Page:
elevate netsh interface ip set address name=”Local Area Connection” static %IP% 255.255.255.0 %Gateway% 1

The user will have to confirm the corresponding UAC prompt, but there is no administrator credential required. For some reason batch scripts won’t execute lines that come after the elevate command. That’s why we need another batch script for configuring the DNS server:

@echo off
set /P DNS=DNS server IP address:
elevate netsh interface ip set dns “Local Area Connection” static %DNS%

You have to create a Steel Run As executable for each of the two batch scripts. This is not nice. Perhaps you have an idea how to accomplish this task with just one script? I suppose there are ways in a more sophisticated scripting language like PowerShell.

For the sake of completeness, here are the commands that reset the TCP/IP setting to DHCP:

elevate netsh interface ip set address “Local Area Connection” dhcp
elevate netsh interface ip set dns “Local Area Connection” dhcp

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13 Comments- Leave a Reply

  1. JohnB says:

    You’re leaving yourself open to easy privilege elevation if you go with this solution. All the user has to do is enter “& cmd.exe” at one of the prompts and they have a command shell with elevated admin rights.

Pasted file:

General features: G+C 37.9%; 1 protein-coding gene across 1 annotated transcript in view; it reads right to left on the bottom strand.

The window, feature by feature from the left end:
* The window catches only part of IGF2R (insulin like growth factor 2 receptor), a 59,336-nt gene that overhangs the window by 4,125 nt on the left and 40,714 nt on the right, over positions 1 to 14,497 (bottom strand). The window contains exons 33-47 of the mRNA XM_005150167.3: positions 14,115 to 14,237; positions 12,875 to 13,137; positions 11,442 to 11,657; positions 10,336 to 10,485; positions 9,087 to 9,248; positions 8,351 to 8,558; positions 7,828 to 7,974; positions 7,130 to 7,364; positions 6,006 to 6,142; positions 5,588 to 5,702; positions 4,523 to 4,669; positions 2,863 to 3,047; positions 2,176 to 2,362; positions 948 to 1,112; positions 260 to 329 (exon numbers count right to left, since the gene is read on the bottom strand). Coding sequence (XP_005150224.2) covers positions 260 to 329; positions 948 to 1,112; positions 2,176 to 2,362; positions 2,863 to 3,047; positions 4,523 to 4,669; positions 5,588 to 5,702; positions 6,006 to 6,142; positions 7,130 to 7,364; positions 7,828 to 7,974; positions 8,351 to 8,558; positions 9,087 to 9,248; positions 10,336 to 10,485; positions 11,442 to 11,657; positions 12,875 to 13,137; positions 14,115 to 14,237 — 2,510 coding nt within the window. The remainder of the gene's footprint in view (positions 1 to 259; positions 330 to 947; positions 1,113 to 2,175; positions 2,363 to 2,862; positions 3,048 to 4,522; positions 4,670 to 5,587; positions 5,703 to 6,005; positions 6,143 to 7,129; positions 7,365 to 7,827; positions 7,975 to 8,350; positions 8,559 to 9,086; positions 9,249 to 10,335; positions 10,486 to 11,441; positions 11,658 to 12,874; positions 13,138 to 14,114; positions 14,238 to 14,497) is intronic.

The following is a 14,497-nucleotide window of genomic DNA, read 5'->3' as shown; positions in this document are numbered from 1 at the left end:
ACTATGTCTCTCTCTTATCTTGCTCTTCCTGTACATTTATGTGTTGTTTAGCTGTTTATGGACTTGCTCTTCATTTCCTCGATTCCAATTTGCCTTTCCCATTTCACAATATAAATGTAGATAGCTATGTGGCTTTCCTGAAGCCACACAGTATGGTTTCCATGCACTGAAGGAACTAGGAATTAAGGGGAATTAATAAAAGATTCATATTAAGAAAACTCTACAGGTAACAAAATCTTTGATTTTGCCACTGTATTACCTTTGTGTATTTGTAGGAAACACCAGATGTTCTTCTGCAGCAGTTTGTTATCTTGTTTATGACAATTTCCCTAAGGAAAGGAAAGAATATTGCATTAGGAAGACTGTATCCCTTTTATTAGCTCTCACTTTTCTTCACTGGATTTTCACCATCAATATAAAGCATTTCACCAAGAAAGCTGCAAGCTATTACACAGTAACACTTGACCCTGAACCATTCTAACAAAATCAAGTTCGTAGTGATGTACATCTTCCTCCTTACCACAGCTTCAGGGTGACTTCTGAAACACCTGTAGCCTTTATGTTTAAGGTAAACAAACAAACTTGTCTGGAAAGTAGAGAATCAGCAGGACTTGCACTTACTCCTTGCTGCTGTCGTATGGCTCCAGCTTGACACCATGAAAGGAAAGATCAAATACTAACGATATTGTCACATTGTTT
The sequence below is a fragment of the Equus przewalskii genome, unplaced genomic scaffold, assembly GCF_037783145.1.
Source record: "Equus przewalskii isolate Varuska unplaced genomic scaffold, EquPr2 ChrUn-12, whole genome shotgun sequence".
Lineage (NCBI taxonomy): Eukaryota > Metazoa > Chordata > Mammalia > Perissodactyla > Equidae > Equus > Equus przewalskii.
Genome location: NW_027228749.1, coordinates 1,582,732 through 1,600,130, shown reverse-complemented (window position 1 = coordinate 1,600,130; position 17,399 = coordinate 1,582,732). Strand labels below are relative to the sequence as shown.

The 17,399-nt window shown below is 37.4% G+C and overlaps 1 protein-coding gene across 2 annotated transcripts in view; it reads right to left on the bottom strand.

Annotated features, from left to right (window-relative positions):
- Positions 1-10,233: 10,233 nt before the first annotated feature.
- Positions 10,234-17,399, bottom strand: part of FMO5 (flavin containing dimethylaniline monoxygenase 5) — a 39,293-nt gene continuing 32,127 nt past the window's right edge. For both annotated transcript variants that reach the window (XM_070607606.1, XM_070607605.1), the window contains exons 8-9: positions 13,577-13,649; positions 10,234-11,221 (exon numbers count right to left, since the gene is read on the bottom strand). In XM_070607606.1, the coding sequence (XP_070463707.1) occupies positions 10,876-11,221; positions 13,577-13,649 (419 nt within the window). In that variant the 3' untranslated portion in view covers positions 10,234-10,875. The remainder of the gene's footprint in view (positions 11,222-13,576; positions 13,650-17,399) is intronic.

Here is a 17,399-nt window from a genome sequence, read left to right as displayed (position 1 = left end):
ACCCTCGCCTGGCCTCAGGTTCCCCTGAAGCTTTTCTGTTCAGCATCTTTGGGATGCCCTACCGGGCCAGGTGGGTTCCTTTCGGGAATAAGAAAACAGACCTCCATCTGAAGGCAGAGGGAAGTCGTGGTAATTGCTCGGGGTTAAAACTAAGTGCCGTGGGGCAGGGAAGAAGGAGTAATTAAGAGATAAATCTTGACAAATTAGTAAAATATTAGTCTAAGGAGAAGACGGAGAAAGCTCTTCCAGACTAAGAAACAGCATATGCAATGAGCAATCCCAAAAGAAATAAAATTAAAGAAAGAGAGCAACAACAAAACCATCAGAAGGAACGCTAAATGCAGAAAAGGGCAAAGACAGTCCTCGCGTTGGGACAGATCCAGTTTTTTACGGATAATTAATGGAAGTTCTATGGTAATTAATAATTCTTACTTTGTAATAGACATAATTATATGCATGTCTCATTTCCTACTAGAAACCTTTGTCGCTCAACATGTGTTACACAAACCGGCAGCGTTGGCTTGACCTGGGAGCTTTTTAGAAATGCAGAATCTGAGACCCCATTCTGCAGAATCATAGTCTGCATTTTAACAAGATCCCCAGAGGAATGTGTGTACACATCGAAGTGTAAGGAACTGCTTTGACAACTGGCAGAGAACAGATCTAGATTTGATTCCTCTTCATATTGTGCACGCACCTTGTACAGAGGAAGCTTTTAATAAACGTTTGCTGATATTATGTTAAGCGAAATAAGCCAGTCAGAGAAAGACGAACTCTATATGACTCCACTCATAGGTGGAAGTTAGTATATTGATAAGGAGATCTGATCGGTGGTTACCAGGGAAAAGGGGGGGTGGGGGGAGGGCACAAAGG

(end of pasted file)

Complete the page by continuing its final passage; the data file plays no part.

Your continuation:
Not that the average user will know to do this, but it still seems more secure to me to stick to how the system was designed to be used (adding them to Net. Cfg. Ops) rather than trying to do an end-run around the security measures.

  2. John, I don’t think that it is that easy to get an elevated shell. On Vista only the netsh command is elevated in this example not the shell itself. Also, users can’t easily end the script to get a command prompt. CTRL+C doesn’t work, for example. But it is probably better to execute the script not as administrator. You can just use a member of the Network Configuration Operators group. I added this hint to the text. Thanks.